IN THE SENATE OF THE UNITED STATES
July 22, 2021
Ms. Klobuchar (for herself and Mr. Luján) introduced the following bill; which was read twice and referred to the Committee on Commerce, Science, and Transportation
To amend the Communications Act of 1934 to provide that, under certain circumstances, an interactive computer service provider that allows for the proliferation of health misinformation through that service shall be treated as the publisher or speaker of that misinformation, and for other purposes.
This Act may be cited as the
Health Misinformation Act of 2021.
Congress finds the following:
Access to accurate and reliable information is crucial for public health and safety during a national emergency or crisis, such as the COVID–19 pandemic.
On January 27, 2020, the Secretary of Health and Human Services determined that a public health emergency existed under section 319 of the Public Health Service Act (42 U.S.C. 247d), as a result of confirmed cases of COVID–19 in the United States.
As of the date of enactment of this Act, in the United States, there have been more than 34,000,000 cases of COVID–19 and more than 600,000 deaths resulting from COVID–19.
Since the declaration of the public health emergency described in paragraph (2), misinformation and disinformation relating to COVID–19 have spread at an alarming rate, which has—
hindered the public response efforts of Federal, State, local, and indigenous leaders; and
The COVID–19 pandemic is the first pandemic in human history during which—
the internet is being used to keep individuals informed and connected; and
misinformation and disinformation about the disease, and about treatments and preventative measures with respect to the disease, including vaccines, have proliferated on the internet and through the use of social media.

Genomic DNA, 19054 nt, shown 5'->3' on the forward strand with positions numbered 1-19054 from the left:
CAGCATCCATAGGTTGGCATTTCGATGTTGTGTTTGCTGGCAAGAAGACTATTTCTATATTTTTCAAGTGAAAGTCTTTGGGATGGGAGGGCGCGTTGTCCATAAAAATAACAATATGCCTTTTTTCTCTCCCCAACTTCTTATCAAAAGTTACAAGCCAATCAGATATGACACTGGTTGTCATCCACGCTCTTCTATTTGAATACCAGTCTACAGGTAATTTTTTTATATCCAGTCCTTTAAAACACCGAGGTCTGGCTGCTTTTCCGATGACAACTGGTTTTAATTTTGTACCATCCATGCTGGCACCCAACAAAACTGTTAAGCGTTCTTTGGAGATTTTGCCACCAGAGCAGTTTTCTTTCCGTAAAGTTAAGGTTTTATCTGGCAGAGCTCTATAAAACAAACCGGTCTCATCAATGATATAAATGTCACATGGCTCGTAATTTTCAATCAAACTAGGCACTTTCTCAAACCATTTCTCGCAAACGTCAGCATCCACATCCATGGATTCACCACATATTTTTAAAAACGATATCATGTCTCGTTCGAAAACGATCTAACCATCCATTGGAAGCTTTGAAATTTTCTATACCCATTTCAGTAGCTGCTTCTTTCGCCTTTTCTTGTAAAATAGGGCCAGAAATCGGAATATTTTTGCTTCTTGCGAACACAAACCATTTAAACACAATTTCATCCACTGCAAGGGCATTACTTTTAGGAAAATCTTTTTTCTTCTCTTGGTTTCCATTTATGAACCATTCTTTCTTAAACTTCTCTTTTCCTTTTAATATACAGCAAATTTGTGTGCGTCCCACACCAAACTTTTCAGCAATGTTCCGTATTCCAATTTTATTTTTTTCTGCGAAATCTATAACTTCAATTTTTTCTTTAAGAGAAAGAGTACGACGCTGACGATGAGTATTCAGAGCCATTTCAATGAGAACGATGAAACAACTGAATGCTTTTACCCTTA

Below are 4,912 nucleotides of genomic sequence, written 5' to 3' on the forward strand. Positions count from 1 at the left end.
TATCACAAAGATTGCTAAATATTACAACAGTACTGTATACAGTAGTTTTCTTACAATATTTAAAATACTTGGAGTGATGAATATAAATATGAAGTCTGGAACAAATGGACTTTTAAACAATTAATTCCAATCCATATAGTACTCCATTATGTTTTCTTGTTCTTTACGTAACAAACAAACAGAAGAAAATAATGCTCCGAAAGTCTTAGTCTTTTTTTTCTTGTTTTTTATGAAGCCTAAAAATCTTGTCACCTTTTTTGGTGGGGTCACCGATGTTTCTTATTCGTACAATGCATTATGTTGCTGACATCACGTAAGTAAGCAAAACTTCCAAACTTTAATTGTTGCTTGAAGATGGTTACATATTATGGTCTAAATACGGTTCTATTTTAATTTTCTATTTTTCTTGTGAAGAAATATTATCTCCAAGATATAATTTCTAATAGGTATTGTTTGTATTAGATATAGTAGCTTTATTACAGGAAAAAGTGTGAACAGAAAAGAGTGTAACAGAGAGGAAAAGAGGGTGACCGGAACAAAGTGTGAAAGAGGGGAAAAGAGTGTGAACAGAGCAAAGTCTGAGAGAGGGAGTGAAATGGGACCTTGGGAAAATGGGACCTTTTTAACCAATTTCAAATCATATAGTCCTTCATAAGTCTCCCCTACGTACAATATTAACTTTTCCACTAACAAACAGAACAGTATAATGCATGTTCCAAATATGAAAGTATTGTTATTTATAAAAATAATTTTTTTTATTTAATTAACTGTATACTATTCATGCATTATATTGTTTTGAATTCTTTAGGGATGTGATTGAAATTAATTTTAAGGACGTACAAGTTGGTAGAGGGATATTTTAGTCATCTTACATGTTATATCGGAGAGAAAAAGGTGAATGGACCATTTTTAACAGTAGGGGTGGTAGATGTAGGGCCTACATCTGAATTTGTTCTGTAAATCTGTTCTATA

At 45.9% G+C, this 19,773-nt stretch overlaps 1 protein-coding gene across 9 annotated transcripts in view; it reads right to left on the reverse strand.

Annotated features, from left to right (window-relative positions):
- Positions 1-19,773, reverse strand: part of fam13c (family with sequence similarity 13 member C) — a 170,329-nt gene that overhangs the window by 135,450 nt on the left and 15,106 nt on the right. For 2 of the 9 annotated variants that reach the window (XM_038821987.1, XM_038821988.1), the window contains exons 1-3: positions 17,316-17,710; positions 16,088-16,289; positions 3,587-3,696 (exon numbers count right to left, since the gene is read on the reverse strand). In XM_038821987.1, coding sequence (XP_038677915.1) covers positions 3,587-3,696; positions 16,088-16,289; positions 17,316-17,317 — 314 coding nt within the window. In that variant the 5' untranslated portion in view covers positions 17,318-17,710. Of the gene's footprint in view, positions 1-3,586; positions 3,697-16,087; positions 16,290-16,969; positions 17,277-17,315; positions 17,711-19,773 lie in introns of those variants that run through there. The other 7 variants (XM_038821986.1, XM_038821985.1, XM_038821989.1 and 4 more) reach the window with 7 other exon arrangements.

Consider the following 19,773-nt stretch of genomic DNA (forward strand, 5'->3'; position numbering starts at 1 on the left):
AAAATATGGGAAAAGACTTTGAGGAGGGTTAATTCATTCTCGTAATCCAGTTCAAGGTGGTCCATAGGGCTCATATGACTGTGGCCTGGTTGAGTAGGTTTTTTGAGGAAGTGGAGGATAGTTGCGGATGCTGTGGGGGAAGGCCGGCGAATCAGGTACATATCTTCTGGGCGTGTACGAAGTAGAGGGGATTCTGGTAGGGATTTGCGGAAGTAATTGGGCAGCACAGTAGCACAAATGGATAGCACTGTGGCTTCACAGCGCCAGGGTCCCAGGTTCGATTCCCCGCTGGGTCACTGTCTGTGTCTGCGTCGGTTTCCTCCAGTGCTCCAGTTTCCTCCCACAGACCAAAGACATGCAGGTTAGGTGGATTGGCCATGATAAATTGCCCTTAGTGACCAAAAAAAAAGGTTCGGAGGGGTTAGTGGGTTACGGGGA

Features that are built into technology platforms have contributed to the spread of misinformation and disinformation, with social media platforms incentivizing individuals to share content to get likes, comments, and other positive signals of engagement, which rewards engagement rather than accuracy.
Social media companies use algorithms that determine what material users see online, and those algorithms often prioritize content based on the popularity of the content, or similarity to previously seen content, which means that a user exposed to information once could see more of that kind of information over time, furthering the effects of misinformation and disinformation.
One study has found that as much as 65 percent of misinformation and disinformation on the internet and social media relating to the COVID–19 vaccines can be traced back to 12 individuals and another study has found that even brief exposure to misinformation relating to the COVID–19 vaccines makes individuals less likely to want to receive one of those vaccines.
The COVID–19 pandemic remains an ongoing threat and there is a need to ensure that social media platforms do their part in promoting accurate scientific information to users of those platforms.
Treatment of publisher or speaker
Section 230 of the Communications Act of 1934 (47 U.S.C. 230), is amended—
in subsection (c)(1)—
No provider and inserting the following:
Except as provided in subparagraph (B), no provider
by adding at the end the following:
A provider of an interactive computer service shall be treated as the publisher or speaker of health misinformation that is created or developed through the interactive computer service during a covered period if the provider promotes that health misinformation through an algorithm used by the provider (or similar software functionality), except that this subparagraph shall not apply if that promotion occurs through a neutral mechanism, such as through the use of chronological functionality.
in subsection (f), by adding at the end the following:
The term covered period means a period during which a public health emergency declared by the Secretary of Health and Human Services under section 319 of the Public Health Service Act (42 U.S.C. 247d), including a renewal of any such declaration, is in effect.
Not later than 30 days after the date of enactment of this Act, the Secretary of Health and Human Services, in consultation with the heads of other relevant Federal agencies and outside experts determined appropriate by the Secretary, shall issue guidance regarding what constitutes health misinformation for the purposes of subparagraph (B) of section 230(c)(1) of the Communications Act of 1934 (47 U.S.C. 230(c)(1)), as added by subsection (a) of this section.